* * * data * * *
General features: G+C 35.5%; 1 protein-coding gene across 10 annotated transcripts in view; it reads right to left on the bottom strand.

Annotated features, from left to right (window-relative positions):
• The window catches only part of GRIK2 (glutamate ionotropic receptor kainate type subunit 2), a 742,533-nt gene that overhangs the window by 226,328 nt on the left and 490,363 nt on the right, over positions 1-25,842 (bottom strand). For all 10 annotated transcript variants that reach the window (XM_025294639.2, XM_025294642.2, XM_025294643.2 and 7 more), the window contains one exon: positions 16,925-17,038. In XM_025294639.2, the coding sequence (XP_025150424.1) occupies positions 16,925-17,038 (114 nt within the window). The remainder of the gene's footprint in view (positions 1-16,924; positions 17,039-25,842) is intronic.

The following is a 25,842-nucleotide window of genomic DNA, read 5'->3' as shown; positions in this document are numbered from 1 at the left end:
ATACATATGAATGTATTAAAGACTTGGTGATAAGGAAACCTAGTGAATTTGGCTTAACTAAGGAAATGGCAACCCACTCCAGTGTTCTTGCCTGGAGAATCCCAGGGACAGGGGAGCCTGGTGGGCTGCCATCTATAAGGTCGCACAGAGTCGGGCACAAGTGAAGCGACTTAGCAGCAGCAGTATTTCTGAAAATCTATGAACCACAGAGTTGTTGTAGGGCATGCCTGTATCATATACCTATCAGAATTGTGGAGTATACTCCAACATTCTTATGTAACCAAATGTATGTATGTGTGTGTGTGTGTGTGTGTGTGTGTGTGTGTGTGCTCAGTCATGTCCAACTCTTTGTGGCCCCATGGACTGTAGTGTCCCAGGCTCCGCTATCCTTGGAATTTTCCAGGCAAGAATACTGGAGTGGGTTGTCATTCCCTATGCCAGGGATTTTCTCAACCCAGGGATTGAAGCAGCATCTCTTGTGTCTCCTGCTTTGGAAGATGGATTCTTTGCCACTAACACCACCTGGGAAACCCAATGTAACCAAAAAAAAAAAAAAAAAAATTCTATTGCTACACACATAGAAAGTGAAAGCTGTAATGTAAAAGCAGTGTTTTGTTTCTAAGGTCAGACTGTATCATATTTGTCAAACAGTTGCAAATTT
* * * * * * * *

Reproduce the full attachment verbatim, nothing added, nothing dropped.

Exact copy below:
General features: G+C 35.5%; 1 protein-coding gene across 10 annotated transcripts in view; it reads right to left on the bottom strand.

Annotated features, from left to right (window-relative positions):
• The window catches only part of GRIK2 (glutamate ionotropic receptor kainate type subunit 2), a 742,533-nt gene that overhangs the window by 226,328 nt on the left and 490,363 nt on the right, over positions 1-25,842 (bottom strand). For all 10 annotated transcript variants that reach the window (XM_025294639.2, XM_025294642.2, XM_025294643.2 and 7 more), the window contains one exon: positions 16,925-17,038. In XM_025294639.2, the coding sequence (XP_025150424.1) occupies positions 16,925-17,038 (114 nt within the window). The remainder of the gene's footprint in view (positions 1-16,924; positions 17,039-25,842) is intronic.

The following is a 25,842-nucleotide window of genomic DNA, read 5'->3' as shown; positions in this document are numbered from 1 at the left end:
ATACATATGAATGTATTAAAGACTTGGTGATAAGGAAACCTAGTGAATTTGGCTTAACTAAGGAAATGGCAACCCACTCCAGTGTTCTTGCCTGGAGAATCCCAGGGACAGGGGAGCCTGGTGGGCTGCCATCTATAAGGTCGCACAGAGTCGGGCACAAGTGAAGCGACTTAGCAGCAGCAGTATTTCTGAAAATCTATGAACCACAGAGTTGTTGTAGGGCATGCCTGTATCATATACCTATCAGAATTGTGGAGTATACTCCAACATTCTTATGTAACCAAATGTATGTATGTGTGTGTGTGTGTGTGTGTGTGTGTGTGTGTGTGCTCAGTCATGTCCAACTCTTTGTGGCCCCATGGACTGTAGTGTCCCAGGCTCCGCTATCCTTGGAATTTTCCAGGCAAGAATACTGGAGTGGGTTGTCATTCCCTATGCCAGGGATTTTCTCAACCCAGGGATTGAAGCAGCATCTCTTGTGTCTCCTGCTTTGGAAGATGGATTCTTTGCCACTAACACCACCTGGGAAACCCAATGTAACCAAAAAAAAAAAAAAAAAAATTCTATTGCTACACACATAGAAAGTGAAAGCTGTAATGTAAAAGCAGTGTTTTGTTTCTAAGGTCAGACTGTATCATATTTGTCAAACAGTTGCAAATTT